Best for: Advanced skiers, snowboarding, night skiing, large range of downhill runs

Many events at the 2010 Winter Olympics were staged in Vancouver including the moguls, aerials and parallel giant slalom. And with good reason: Cypress is the “big” mountain. With over 50 runs, it’s much larger than it’s counterparts. If you’re heading to Cypress it means you’re serious about your skiing and snowboarding and you want a full experience. Plus it’s only 30 minutes drive from Vancouver.

(Photo: Iwona_Kellie/Flickr)

Sure there’s snow tubing and snowshoeing available, but it’s the skiing that’s the big draw here, and most hills are open for night skiing which means you can really maximise your day on Cypress. The snow is generally at its best early in the season so you’ll find that those who’ve been eagerly waiting to strap their skis on choose Cypress as their first point of call.

Skiing/snowboarding on Cypress means you get your work-out and view-seeking elsewhere – you’re here for the serious downhill runs, which are some of the best this close to a major urban centre, in the world.

Mount Seymour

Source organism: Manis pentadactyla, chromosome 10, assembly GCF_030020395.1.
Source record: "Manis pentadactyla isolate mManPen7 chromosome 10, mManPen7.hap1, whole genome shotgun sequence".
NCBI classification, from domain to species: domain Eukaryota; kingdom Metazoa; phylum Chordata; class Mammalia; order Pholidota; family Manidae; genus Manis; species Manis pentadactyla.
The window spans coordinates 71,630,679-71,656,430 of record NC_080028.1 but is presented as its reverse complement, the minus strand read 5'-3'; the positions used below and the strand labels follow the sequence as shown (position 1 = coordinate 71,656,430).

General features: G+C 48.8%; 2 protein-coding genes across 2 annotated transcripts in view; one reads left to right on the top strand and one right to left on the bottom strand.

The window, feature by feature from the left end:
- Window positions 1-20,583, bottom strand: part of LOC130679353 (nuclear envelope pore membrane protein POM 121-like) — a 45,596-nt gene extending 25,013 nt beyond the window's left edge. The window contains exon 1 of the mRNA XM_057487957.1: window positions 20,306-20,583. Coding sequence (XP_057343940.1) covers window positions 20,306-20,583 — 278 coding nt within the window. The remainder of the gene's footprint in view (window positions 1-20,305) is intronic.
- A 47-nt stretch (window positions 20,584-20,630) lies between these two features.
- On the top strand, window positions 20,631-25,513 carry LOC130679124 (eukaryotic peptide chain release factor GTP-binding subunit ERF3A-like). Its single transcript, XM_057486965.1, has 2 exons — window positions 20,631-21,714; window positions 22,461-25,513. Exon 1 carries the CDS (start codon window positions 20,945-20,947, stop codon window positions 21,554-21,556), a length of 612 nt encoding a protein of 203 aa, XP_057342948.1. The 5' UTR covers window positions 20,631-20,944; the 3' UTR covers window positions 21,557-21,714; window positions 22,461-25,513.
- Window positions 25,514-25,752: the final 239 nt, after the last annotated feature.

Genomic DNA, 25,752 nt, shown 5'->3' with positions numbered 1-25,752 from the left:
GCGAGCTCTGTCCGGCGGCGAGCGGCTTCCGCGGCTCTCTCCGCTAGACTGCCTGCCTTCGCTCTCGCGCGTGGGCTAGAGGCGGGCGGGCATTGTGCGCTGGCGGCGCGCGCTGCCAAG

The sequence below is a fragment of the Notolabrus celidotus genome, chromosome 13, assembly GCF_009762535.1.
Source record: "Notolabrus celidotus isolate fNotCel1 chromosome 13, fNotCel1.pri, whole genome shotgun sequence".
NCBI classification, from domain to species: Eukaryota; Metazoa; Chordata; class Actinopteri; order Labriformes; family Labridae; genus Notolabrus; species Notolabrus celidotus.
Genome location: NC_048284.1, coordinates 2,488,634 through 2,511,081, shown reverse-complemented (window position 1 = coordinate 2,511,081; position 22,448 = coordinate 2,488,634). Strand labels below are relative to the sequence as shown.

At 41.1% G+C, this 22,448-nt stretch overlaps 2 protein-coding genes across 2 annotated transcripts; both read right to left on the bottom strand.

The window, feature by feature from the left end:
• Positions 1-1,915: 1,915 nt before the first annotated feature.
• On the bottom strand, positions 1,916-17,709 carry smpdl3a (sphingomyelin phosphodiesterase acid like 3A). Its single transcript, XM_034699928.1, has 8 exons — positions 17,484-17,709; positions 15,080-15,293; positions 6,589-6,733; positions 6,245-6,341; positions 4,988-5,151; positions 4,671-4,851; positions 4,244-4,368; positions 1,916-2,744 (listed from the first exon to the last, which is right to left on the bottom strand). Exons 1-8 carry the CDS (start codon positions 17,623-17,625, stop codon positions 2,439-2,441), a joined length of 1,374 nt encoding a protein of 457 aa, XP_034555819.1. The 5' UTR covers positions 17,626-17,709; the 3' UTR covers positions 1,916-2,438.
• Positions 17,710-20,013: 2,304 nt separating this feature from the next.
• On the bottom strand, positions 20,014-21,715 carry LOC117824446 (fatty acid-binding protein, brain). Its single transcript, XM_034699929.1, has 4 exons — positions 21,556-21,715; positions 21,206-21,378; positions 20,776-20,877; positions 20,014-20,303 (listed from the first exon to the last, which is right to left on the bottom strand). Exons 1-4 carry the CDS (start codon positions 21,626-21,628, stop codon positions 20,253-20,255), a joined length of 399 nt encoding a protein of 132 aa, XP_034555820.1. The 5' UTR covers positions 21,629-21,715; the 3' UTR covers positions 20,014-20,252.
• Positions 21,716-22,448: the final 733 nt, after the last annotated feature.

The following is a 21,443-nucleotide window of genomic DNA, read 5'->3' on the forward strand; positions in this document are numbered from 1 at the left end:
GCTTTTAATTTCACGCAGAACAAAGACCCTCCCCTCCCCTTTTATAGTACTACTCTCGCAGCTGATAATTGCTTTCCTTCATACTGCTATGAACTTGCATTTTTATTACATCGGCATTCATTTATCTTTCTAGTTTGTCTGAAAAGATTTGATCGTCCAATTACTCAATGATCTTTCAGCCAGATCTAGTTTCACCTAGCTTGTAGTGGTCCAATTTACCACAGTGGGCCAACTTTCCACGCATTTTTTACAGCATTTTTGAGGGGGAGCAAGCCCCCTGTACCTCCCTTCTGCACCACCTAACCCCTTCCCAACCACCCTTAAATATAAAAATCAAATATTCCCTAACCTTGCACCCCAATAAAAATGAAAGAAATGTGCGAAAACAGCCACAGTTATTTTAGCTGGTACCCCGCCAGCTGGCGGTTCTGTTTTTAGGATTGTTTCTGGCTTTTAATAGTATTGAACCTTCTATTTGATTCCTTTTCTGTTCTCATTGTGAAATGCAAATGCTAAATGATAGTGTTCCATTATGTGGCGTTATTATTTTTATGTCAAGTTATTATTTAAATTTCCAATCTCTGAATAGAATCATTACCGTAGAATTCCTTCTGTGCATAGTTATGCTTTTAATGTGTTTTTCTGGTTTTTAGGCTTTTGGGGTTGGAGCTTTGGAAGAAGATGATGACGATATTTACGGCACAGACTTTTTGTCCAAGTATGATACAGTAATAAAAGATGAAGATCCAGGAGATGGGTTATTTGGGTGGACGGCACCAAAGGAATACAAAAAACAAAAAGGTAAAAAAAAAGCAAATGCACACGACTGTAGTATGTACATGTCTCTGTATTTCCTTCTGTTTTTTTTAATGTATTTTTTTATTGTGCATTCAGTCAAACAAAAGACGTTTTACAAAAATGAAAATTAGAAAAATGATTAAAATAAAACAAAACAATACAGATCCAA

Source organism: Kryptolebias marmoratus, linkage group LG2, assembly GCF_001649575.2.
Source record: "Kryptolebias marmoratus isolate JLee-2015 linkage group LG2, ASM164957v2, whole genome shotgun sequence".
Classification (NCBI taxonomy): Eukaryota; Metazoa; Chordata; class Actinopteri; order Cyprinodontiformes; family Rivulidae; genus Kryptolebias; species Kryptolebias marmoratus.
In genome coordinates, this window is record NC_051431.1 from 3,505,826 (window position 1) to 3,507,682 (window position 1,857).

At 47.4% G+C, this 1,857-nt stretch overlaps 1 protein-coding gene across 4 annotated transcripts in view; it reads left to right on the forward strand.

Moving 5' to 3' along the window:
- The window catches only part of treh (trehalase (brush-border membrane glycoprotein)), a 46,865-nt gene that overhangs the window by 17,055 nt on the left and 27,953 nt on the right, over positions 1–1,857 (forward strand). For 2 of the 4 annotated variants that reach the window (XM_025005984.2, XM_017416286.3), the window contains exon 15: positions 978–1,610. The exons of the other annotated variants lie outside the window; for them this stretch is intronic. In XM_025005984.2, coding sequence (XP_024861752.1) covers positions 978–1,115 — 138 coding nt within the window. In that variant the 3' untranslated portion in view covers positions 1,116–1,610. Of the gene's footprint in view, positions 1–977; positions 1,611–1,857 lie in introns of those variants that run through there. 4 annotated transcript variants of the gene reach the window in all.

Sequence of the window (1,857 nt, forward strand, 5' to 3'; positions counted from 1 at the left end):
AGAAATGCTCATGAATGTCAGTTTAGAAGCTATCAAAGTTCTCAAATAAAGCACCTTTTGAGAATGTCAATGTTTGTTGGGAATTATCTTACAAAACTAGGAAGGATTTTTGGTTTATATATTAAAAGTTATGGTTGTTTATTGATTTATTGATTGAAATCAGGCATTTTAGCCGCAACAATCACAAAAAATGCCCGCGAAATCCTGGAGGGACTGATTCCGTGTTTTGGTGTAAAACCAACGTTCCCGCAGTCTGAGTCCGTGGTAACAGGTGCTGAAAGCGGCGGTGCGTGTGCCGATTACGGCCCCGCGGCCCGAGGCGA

You’re here to have fun.

Best for: Families, showshoeing, hiking, tubing, tobogganing, budget friendly

There’s far fewer ski and snowboard runs at Seymour than Cypress but that shouldn’t prevent you from enjoying the mountain. Where Seymour lacks in downhill runs, the make up for it with over 10kms of marked and maintained trails for snowshoeing. It’s the easiest way to explore the snow-covered mountain – if you can walk, you can snowshoe. (And no, they’re not made of wood and straw anymore.) Seymour also offers guided snowshoe tours. Rentals are reasonably priced at $28 a day including a trail pass. If you’re feeling adventurous there’s even more extensive British Columbia park trails on the mountain for you to explore. Take along a packed lunch, a camera and a mug of mulled wine and let nature nourish you.